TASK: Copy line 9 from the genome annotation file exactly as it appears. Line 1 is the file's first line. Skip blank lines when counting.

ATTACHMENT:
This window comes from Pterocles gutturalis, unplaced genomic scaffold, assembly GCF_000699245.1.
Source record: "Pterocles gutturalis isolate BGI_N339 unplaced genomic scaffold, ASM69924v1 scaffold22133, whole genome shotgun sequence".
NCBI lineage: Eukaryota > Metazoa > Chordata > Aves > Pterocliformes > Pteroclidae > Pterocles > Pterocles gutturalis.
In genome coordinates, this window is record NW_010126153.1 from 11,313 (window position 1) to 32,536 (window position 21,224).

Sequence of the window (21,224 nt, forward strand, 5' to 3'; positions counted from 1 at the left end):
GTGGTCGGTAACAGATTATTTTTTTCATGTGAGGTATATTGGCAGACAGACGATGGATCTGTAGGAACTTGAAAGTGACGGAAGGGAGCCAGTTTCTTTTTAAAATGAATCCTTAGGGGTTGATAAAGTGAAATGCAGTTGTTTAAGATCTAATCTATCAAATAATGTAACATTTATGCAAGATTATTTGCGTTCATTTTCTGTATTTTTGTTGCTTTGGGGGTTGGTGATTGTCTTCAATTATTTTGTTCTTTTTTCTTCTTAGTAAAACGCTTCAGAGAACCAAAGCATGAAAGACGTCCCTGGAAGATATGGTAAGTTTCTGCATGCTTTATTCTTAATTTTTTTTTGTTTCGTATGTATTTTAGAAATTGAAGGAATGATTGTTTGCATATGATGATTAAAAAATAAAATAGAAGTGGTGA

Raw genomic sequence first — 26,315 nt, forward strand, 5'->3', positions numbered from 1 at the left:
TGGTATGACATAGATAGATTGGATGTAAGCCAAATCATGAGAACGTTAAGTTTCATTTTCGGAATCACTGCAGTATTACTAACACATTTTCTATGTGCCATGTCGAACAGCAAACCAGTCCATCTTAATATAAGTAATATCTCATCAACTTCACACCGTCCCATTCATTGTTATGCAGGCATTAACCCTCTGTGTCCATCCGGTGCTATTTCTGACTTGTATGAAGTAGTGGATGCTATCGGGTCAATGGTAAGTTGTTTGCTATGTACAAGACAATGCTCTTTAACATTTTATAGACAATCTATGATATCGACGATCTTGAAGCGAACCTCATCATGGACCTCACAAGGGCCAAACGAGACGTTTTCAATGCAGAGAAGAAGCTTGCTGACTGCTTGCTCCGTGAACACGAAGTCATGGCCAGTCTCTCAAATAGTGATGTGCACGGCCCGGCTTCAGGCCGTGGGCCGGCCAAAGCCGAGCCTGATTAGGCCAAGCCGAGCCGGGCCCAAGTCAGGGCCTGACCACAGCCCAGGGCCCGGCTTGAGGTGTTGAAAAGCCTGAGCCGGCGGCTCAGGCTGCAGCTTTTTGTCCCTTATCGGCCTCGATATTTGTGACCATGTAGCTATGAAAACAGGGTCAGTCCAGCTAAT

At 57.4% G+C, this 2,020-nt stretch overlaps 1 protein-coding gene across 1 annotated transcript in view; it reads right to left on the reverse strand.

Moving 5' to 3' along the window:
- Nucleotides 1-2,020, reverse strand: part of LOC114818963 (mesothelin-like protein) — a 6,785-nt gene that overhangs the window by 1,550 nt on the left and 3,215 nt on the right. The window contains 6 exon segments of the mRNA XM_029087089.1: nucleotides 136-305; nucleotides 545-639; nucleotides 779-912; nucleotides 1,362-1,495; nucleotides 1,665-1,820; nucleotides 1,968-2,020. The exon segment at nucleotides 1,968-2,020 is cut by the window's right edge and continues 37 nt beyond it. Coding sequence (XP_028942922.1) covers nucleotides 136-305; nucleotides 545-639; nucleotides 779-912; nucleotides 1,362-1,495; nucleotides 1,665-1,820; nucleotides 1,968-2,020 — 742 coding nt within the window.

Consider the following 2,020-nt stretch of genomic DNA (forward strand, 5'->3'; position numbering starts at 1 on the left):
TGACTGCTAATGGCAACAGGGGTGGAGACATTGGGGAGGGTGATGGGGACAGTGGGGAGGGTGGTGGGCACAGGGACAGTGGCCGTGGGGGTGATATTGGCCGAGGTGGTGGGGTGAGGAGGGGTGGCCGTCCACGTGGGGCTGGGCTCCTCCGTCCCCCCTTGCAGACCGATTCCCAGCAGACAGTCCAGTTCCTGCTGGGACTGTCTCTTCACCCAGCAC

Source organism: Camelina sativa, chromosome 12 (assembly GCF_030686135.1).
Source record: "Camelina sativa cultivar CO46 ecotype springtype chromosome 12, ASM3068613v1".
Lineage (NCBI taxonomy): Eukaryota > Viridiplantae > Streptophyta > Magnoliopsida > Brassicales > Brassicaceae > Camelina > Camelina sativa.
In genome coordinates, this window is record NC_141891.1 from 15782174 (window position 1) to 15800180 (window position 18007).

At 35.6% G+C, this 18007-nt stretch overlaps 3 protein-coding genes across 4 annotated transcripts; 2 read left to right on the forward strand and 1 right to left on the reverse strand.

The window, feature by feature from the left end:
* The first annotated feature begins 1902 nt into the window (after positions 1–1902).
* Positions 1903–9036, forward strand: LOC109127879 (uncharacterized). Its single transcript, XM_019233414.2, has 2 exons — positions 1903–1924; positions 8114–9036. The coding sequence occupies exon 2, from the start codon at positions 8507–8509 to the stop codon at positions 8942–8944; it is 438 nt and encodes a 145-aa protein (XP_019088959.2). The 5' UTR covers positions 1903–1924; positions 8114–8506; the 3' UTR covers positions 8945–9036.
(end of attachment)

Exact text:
At 57.4% G+C, this 2,020-nt stretch overlaps 1 protein-coding gene across 1 annotated transcript in view; it reads right to left on the reverse strand.